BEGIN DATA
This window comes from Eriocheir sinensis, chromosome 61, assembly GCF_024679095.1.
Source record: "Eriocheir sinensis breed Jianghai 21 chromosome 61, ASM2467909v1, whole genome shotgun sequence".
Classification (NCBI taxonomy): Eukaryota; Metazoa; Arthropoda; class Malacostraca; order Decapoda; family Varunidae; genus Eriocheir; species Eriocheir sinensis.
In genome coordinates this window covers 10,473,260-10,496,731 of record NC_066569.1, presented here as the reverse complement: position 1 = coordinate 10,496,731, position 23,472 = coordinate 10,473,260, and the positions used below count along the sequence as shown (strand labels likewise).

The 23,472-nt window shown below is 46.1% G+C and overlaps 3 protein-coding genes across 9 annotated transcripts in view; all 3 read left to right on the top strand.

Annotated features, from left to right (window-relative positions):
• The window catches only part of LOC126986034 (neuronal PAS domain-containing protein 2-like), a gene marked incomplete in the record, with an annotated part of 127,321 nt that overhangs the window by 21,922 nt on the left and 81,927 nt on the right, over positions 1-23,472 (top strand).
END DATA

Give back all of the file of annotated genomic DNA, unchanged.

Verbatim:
This window comes from Eriocheir sinensis, chromosome 61, assembly GCF_024679095.1.
Source record: "Eriocheir sinensis breed Jianghai 21 chromosome 61, ASM2467909v1, whole genome shotgun sequence".
Classification (NCBI taxonomy): Eukaryota; Metazoa; Arthropoda; class Malacostraca; order Decapoda; family Varunidae; genus Eriocheir; species Eriocheir sinensis.
In genome coordinates this window covers 10,473,260-10,496,731 of record NC_066569.1, presented here as the reverse complement: position 1 = coordinate 10,496,731, position 23,472 = coordinate 10,473,260, and the positions used below count along the sequence as shown (strand labels likewise).

The 23,472-nt window shown below is 46.1% G+C and overlaps 3 protein-coding genes across 9 annotated transcripts in view; all 3 read left to right on the top strand.

Annotated features, from left to right (window-relative positions):
• The window catches only part of LOC126986034 (neuronal PAS domain-containing protein 2-like), a gene marked incomplete in the record, with an annotated part of 127,321 nt that overhangs the window by 21,922 nt on the left and 81,927 nt on the right, over positions 1-23,472 (top strand).